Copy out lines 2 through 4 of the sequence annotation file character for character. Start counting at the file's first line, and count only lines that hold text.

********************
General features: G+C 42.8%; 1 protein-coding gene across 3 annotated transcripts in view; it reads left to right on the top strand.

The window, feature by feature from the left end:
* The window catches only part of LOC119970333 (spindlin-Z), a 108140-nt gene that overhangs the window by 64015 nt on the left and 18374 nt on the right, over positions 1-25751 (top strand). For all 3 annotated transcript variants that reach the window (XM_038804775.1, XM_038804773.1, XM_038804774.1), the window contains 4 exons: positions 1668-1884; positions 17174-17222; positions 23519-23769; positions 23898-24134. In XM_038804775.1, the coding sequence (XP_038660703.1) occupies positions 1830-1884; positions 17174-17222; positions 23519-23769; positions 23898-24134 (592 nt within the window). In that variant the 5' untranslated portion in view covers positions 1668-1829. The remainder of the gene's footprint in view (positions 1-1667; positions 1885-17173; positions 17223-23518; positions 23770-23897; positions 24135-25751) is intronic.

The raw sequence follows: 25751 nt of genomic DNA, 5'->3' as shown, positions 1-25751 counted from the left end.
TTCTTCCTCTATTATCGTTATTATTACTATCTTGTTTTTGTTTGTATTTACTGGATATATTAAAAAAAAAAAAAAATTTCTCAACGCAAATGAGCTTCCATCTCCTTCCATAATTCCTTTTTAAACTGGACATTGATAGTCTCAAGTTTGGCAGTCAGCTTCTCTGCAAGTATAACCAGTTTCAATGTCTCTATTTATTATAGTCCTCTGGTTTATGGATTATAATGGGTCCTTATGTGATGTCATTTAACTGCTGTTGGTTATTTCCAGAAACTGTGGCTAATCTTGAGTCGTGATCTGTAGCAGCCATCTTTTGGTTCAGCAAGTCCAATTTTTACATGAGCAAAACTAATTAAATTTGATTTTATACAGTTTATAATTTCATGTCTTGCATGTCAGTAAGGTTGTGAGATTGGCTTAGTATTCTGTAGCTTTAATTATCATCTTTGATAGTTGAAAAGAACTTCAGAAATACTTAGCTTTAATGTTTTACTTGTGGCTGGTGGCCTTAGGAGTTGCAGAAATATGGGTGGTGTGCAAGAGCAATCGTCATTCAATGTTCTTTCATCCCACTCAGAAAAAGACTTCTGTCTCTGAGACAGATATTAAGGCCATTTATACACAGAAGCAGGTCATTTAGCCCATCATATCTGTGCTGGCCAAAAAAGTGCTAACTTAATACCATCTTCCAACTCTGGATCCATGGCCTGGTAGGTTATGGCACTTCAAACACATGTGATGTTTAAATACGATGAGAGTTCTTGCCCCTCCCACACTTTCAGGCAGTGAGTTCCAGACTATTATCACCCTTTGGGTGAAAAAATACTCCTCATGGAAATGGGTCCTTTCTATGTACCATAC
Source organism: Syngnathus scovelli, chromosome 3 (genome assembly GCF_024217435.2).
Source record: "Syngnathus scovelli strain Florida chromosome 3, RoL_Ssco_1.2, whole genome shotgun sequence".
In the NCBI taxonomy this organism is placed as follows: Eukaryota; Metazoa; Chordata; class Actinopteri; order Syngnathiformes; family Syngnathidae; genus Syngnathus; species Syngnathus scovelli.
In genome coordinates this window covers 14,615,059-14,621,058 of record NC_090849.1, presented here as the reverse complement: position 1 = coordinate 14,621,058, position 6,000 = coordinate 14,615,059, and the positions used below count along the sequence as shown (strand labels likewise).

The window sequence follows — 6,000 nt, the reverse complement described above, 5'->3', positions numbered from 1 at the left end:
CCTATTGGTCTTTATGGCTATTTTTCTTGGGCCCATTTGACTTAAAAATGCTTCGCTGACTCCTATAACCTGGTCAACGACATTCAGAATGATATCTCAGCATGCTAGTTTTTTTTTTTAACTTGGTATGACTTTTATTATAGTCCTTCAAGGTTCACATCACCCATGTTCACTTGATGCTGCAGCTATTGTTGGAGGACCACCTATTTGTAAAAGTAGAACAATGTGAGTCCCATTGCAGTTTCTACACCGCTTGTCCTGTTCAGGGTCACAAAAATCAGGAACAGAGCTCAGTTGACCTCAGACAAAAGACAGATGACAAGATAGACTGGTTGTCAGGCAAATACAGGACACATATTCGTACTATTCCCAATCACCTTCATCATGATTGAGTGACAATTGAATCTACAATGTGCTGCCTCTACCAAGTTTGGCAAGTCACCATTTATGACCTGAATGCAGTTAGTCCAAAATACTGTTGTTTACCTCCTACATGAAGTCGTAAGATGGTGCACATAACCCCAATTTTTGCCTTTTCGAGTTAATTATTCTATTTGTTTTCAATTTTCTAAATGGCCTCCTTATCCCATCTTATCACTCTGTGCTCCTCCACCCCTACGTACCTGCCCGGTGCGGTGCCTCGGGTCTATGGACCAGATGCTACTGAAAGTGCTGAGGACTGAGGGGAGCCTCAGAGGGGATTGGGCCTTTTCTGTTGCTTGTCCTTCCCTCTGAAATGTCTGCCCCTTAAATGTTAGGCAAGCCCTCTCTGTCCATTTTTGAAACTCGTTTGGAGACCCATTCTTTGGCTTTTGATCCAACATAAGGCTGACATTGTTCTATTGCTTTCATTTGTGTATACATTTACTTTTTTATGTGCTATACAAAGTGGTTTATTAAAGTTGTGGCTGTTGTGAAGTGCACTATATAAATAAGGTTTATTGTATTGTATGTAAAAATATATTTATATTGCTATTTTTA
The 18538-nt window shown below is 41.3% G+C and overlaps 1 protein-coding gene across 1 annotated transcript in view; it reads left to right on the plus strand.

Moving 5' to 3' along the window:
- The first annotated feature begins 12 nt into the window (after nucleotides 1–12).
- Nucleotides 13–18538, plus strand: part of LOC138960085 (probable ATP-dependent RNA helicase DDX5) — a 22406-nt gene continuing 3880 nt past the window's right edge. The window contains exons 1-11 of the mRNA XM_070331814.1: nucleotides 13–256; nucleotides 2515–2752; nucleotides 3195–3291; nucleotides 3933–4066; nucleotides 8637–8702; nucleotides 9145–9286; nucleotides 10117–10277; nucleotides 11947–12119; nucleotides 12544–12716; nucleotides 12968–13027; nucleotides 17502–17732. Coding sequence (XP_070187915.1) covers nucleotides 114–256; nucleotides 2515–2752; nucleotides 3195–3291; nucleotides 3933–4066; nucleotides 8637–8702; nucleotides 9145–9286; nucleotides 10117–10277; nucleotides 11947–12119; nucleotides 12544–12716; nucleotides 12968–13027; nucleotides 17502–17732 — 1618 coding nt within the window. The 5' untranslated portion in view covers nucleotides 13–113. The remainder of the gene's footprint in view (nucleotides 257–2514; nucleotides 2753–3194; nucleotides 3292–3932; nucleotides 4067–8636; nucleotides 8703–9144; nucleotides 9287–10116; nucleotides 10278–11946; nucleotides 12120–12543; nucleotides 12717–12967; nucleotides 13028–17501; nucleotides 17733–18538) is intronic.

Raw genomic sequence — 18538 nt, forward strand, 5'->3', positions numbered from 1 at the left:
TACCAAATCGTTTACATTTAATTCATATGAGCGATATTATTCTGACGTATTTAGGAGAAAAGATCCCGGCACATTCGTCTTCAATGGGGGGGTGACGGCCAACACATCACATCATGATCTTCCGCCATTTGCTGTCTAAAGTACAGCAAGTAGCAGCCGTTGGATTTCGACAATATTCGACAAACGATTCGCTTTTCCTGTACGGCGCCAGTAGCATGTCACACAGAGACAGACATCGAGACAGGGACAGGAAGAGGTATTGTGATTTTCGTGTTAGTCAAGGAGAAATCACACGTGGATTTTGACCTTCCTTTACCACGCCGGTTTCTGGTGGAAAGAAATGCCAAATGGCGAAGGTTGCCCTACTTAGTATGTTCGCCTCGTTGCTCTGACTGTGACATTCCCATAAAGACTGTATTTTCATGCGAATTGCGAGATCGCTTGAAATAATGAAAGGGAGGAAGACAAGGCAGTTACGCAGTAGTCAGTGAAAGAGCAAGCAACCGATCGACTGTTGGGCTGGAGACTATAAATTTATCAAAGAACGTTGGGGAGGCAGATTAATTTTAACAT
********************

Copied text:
The window, feature by feature from the left end:
* The window catches only part of LOC119970333 (spindlin-Z), a 108140-nt gene that overhangs the window by 64015 nt on the left and 18374 nt on the right, over positions 1-25751 (top strand). For all 3 annotated transcript variants that reach the window (XM_038804775.1, XM_038804773.1, XM_038804774.1), the window contains 4 exons: positions 1668-1884; positions 17174-17222; positions 23519-23769; positions 23898-24134. In XM_038804775.1, the coding sequence (XP_038660703.1) occupies positions 1830-1884; positions 17174-17222; positions 23519-23769; positions 23898-24134 (592 nt within the window). In that variant the 5' untranslated portion in view covers positions 1668-1829. The remainder of the gene's footprint in view (positions 1-1667; positions 1885-17173; positions 17223-23518; positions 23770-23897; positions 24135-25751) is intronic.

The raw sequence follows: 25751 nt of genomic DNA, 5'->3' as shown, positions 1-25751 counted from the left end.